I gathered my wits, picked up what was left of my pride, and retrieved the rest of what was left of the board. I than sheepishly slogged up to Chrissy and Ben. Chrissy was reviewing her newly captured footage of my major wipeout. She looked up at me, snickering all the while and said “This is going to get us 10,000 dollars!” Then she disappointedly said, “Oh no! I missed you losing your shorts! I guess I just couldn’t find you in the camera. Darn, that would have been awesome,” she said. We both laughed, and I sat down to nurse my wounds.
Not only did I lose my shorts, demolish a boogie board and hurt some of my pride, I also had bright red welts across my chest and under my chin where the board had hit me when it exploded under the impact of the wave. I was a washed-up man.

Life has always been an adventure with the Hunter Clan– even at the very beginning!

Each week for my ministry, I write a short devotional thought that hopefully will encourage and inspire those who have made a choice to work with kids. We call the time when we share this VIP (Vision, Information, Prayer).

These devotions are a part of casting vision to our leaders. I want to do everything I can to help them remember that they are making a difference for the kingdom of God and spreading the love of Jesus effectively. All the while challenging them to stretch in their own walk with Christ.

April 5, 2015
Happy Resurrection Morning!
This past weekend I had the privilege to hold one of God’s greatest gifts, a newborn baby. As I looked down on this precious bundle of joy, I became overwhelmed with how much of a huge responsibility I have, no we have, in sharing the gospel message with all that we come into contact with, especially children.
When you think that God has given us the opportunity to share the story of how much He loves each and everyone of His children, it can be an enormous feeling of responsibility.
After thinking about that consider this, we are accountable to God for each child’s safety that we are entrusted with.
That can be scary.
These are just two reasons why we must have training sessions like the ones we offer or require. We are responsible for the well being of these children.
Here is a quick scripture just to show how serious Jesus took teaching children and caring for children.
Luke 17:1-2
Jesus said to his disciples: “Things that cause people to stumble are bound to come, but woe to anyone through whom they come. It would be better for them to be thrown into the sea with a millstone tied around their neck than to cause one of these little ones to stumble.
That’s pretty serious.
In light of what God wants His children to hear and understand, these consequences should be taken seriously. We not only are responsible for their safety and well being, we are also responsible for communicating to them the good news of the resurrection of Jesus. That friends, can make a difference for eternity!
Once you become a follower of Christ it’s our responsibility to do this whether it’s children or adults.  Jesus commanded us to do this Mathew 28:19-20

Thank you for doing all you can, to keep our children safe!

Each week for my ministry, I write a short devotional thought that hopefully will encourage and inspire those who have made a choice to work with kids. We call the time when we share this VIP (Vision, Information, Prayer).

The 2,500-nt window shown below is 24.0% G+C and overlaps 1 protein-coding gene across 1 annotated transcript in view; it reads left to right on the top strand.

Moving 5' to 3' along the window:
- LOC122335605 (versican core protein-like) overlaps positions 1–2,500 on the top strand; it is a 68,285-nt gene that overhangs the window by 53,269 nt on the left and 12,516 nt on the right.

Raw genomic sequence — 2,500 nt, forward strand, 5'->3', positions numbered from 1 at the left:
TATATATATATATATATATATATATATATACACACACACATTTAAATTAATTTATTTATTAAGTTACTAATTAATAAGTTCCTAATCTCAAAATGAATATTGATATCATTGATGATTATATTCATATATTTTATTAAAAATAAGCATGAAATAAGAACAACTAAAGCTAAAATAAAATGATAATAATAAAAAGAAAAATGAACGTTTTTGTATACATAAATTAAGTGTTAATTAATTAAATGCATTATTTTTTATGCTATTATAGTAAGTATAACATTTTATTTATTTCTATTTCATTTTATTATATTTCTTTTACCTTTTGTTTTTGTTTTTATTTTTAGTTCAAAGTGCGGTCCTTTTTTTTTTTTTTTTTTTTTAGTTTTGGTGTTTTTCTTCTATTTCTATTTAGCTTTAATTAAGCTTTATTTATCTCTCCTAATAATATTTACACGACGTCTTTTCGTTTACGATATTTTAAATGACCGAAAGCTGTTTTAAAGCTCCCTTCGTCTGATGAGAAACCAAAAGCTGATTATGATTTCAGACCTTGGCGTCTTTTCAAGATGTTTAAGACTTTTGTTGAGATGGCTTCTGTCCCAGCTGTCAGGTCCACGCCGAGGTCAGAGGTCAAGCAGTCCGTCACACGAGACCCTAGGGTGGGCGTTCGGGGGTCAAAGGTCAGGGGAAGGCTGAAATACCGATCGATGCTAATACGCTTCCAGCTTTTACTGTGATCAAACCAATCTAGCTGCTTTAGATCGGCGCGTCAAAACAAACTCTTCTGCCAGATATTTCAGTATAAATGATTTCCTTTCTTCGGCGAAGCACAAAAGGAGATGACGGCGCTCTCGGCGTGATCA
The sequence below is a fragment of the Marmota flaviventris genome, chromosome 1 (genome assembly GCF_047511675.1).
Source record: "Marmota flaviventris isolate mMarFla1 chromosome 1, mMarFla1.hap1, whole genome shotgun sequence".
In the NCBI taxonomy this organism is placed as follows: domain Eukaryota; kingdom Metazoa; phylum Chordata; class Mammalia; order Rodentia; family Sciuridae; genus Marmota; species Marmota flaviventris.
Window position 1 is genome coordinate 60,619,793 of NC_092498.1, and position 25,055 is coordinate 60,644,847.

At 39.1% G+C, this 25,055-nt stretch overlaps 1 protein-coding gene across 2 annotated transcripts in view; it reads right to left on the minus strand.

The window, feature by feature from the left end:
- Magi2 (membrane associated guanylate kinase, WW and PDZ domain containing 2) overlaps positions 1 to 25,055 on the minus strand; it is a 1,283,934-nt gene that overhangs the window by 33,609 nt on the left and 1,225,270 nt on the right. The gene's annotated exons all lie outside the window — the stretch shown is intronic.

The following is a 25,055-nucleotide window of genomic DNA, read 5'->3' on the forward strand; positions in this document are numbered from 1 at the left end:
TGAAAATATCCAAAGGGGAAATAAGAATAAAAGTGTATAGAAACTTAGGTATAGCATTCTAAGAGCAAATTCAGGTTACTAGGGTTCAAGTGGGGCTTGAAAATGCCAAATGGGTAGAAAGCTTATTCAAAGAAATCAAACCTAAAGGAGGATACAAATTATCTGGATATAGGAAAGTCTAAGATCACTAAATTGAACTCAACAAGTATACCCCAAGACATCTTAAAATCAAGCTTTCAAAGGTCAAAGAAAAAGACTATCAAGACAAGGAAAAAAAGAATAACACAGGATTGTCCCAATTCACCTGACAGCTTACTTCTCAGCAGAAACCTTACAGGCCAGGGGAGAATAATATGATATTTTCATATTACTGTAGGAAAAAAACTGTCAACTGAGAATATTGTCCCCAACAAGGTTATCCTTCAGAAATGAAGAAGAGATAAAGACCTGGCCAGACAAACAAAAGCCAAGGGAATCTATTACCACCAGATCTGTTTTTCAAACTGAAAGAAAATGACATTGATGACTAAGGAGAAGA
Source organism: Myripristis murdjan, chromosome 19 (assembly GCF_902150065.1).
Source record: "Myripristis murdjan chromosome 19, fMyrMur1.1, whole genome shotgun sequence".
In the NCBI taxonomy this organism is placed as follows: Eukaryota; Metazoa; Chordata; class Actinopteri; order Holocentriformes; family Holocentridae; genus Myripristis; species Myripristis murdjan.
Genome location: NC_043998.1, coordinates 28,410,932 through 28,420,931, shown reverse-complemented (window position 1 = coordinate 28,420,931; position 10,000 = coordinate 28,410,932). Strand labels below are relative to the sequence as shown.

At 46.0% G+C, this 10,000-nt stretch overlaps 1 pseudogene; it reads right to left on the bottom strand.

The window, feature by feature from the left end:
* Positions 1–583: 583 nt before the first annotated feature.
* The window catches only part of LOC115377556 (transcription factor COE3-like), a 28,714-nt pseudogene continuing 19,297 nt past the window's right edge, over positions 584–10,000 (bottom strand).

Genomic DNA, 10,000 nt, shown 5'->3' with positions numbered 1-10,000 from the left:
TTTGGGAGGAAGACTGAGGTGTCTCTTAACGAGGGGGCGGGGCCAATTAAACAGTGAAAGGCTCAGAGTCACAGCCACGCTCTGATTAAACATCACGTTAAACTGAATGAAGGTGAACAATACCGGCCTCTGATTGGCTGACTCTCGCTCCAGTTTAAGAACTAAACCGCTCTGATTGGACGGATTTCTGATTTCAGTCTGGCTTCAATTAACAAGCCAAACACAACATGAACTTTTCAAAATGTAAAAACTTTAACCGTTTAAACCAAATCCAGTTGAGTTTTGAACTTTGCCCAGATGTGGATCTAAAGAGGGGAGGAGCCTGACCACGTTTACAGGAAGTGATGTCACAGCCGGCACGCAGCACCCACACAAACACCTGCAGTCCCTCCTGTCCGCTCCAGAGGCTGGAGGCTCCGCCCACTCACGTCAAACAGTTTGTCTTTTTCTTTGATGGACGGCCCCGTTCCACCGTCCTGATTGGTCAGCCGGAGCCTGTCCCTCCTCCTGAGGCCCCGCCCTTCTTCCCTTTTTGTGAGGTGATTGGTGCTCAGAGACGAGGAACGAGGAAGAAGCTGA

These devotions are a part of casting vision to our leaders. I want to do everything I can to help them remember that they are making a difference for the kingdom of God and spreading the love of Jesus effectively. All the while challenging them to stretch in their own walk with Christ.

 March 29, 2015
This week I had a great reminder of why I do Children’s Ministry.
I was going through the halls as our mid-week service “SPLASH” was finishing up. All but a few kids were still around with their leaders. Then I heard one of our leaders call out to me, “Pastor Butch! I have someone here who wants to tell you something.”
As I leaned over to look this little girl in the eyes, she said to me, “I want to be baptized.”
I was so excited for her. I said “that’s great!”
All though this is great, the best part was when I asked, “Why do you want to do that?”
She peered straight into my eyes and said, “Because I want to obey God and do all He wants me to”.
Wow! In that moment my heart did jumped and melted all at once.
Here we have a glimpse of why we do all that we do. These are the moments we hang on to, especially when you’re asking yourself, why am I doing this?
You may say Pastorb, I don’t have that opportunity, I work in the nursery. The kids I work with are not able to communicate these choices to us as well as they do when their older.
Here is what I say to you, when older kids make these choices and tell us, I want you to understand that you have had a part in their decision to follow Jesus. You have changed their diapers, wiped their tears, you are the ones who have loved on them and rocked them to sleep. You have had a big hand is showing the love of Jesus to them.
This all happens because of our faithfulness to do what God has asked us to do.
I want to say to all of you, Thank you for making a difference!
Whoever wants to save their life must lose it, but whoever loses his life for me will find it.
Matthew 16:25 
“God did not call us to be successful, but to be faithful.”
Mother Teresa

Each week for my ministry, I write a short devotional thought that hopefully will encourage and inspire those who have made a choice to work with kids. We call the time when we share this VIP (Vision, Information, Prayer).

These devotions are a part of casting vision to our leaders. I want to do everything I can to help them remember that they are making a difference for the kingdom of God and spreading the love of Jesus effectively. All the while challenging them to stretch in their own walk with Christ.